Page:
The potential rewards of doing so are considerable. The surveys showed that companies that intentionally seek out hidden workers are 36% less likely than others to face talent and skills shortages. What’s more, those workers outperform their peers on six key criteria: attitude and work ethic, productivity, quality of work, engagement, attendance, and innovation. Because they are so eager to work, they’re less likely than others to quit, so costs associated with turnover may decline. And because many are women or members of underrepresented groups, hiring them can movea company closer to its DEI goals.
Many large companies have begun thinking more expansively about how and whom they hire. IBM has eliminated college degree requirements for many roles, and JPMorgan Chase no longer asks if applicants have a criminal record. CVS Health hires neurodiverse individuals to stock store shelves. The fast-casual chain Hot Chicken Takeover employs people recovering from substance abuse in its kitchens. And carmakers VW, Daimler, and Porsche have recruited refugees to work on their assembly lines.
The research team offers several recommendations for employers:
Companies should scrap short-term measures of hiring success, such as cost and time to fill vacancies, in favor of longer-term ones, such as how long it takes new employees to get up to speed, how long they stay, and their rates of promotion. That’s harder than it sounds, Fuller says, because many firms have siloed recruiting and operations departments and are not accustomed to sharing performance management and other data.
Analyze data and rewrite job descriptions.
Employers should analyze this longitudinal data to determine the must-have attributes for long-term success in each position. They should rewrite job descriptions accordingly, being especially vigilant about eliminating extraneous skills and ones that can be taught on the job. Armed with that information, employers can work with their technology vendors to ensure that candidates are screened and ranked according to the new criteria.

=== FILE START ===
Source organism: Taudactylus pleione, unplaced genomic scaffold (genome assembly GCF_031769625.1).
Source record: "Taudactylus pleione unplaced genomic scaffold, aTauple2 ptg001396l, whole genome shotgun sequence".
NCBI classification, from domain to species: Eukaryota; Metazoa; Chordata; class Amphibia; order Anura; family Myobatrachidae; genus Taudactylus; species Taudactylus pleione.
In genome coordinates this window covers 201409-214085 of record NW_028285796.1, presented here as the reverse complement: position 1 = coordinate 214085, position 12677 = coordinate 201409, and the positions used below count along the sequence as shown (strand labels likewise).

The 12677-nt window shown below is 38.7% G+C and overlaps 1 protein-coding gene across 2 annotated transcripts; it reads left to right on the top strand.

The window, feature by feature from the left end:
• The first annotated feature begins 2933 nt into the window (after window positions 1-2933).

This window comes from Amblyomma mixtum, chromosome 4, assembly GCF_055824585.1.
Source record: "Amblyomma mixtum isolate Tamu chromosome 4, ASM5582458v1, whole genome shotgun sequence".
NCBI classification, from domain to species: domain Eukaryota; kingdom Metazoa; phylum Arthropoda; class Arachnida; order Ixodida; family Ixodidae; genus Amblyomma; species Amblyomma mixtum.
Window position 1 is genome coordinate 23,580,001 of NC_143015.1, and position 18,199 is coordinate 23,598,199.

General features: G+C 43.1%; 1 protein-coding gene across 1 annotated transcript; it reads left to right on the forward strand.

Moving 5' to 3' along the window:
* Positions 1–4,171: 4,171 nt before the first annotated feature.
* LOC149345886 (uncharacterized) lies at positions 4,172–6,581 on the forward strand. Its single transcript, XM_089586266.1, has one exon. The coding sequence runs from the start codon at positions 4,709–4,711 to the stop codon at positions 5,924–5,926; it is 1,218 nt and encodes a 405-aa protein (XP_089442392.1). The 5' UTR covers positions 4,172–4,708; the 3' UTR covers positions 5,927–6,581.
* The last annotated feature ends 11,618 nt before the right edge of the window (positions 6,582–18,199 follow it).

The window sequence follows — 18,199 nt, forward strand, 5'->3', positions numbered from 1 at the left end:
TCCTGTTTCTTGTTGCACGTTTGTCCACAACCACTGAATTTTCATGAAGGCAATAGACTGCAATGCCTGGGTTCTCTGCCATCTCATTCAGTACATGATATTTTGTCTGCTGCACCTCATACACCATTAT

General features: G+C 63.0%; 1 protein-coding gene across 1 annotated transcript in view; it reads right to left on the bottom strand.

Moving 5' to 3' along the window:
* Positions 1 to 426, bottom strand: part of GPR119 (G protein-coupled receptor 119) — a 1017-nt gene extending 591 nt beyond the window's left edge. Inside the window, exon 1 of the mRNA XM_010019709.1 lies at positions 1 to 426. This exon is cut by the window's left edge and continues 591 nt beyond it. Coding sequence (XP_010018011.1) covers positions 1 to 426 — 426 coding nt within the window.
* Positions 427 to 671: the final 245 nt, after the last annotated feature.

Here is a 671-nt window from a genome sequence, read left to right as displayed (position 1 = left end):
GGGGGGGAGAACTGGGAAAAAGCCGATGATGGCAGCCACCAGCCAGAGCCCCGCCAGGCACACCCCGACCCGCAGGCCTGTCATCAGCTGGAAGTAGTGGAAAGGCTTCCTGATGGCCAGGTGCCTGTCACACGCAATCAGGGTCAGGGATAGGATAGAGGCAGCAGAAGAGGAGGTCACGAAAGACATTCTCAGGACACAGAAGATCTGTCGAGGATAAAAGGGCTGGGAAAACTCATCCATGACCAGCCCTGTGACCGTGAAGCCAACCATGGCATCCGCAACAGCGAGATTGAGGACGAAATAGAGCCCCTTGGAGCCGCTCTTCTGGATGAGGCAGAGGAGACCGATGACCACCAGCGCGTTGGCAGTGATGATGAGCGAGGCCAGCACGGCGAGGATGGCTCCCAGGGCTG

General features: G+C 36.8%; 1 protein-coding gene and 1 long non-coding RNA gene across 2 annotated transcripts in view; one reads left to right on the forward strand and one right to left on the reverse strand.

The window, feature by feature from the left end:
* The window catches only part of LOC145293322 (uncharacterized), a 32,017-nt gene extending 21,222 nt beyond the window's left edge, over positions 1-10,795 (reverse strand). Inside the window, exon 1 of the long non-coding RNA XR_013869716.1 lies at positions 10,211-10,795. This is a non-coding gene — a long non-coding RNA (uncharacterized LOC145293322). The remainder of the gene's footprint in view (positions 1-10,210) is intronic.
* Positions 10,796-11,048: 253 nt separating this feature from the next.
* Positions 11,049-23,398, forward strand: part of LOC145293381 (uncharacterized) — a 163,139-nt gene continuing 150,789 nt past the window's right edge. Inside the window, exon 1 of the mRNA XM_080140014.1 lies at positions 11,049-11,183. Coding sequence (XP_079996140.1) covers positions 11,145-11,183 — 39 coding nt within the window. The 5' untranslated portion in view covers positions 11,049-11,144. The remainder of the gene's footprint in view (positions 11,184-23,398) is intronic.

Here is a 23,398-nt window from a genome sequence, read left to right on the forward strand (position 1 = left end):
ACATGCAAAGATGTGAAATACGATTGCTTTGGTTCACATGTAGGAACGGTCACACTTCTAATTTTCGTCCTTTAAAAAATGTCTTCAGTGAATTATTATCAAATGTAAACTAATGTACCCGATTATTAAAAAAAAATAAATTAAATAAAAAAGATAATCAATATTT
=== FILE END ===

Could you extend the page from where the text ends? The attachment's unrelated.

Employers should then form hypotheses about which segments of hidden workers are most likely to possess the must-have attributes. For instance, call centers have benefited from recruiting older workers, while aerospace and defense contractors successfully tap out-of-work veterans. Companies will often need help connecting with the identified segments. For some groups, such as veterans, immigrants, and previously incarcerated people, companies might turn to relevant nonprofits and social entrepreneurs for insights. In all instances, job listings should be as inclusive as possible. That means stripping out daunting jargon, excessive superlatives such as “world-class” and “expert” (which have been shown to deter female and minority applicants), and gender-biased language that appeals to men (no more ads seeking “rock stars” or “ninjas”).
Focus on onboarding.
Finally, employers of hidden workers should accept slightly higher onboarding costs, given that a typical “one size fits all” approach is often ineffective for hidden workers, who have their own needs, strengths, and experience gaps. Employers must also ensure that such workers are not ostracized, perhaps by involving more colleagues than just the hiring manager in onboarding, or by enlisting a senior leader to debunk myths that surround hidden workers.
“The practices that help pave the way for re-entry for hidden workers [are] neither exorbitantly expensive nor extraordinary,” the researchers conclude. “They are commonsense practices that help attract any worker.” By improving practices, they argue, companies are better able to attract all types of talent quickly and intelligently.
About the research: “,” by Joseph B. Fuller et al. (Harvard Business School and Accenture, 2021)